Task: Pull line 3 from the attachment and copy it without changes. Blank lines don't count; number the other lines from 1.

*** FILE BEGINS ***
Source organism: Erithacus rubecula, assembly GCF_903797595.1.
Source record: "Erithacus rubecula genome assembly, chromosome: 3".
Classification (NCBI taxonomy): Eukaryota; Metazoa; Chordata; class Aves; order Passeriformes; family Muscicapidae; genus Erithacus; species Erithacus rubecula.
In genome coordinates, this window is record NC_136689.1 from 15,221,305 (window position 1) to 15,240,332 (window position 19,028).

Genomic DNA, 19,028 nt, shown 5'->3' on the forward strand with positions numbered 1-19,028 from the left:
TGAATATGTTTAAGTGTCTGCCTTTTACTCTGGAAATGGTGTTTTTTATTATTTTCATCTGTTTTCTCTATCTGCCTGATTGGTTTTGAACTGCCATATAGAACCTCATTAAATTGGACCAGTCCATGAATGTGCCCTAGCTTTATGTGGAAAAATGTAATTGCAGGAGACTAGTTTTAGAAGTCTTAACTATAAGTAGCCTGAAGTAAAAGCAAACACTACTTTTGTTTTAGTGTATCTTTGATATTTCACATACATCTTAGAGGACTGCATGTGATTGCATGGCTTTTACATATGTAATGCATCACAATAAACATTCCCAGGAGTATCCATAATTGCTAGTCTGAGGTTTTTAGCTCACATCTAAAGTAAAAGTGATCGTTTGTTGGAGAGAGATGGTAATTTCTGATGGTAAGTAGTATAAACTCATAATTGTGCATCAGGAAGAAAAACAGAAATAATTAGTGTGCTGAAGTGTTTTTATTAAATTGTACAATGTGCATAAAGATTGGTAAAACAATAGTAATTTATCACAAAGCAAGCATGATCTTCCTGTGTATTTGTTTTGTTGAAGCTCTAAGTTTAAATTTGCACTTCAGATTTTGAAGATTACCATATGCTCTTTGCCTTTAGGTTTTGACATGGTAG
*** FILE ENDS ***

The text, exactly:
Classification (NCBI taxonomy): Eukaryota; Metazoa; Chordata; class Aves; order Passeriformes; family Muscicapidae; genus Erithacus; species Erithacus rubecula.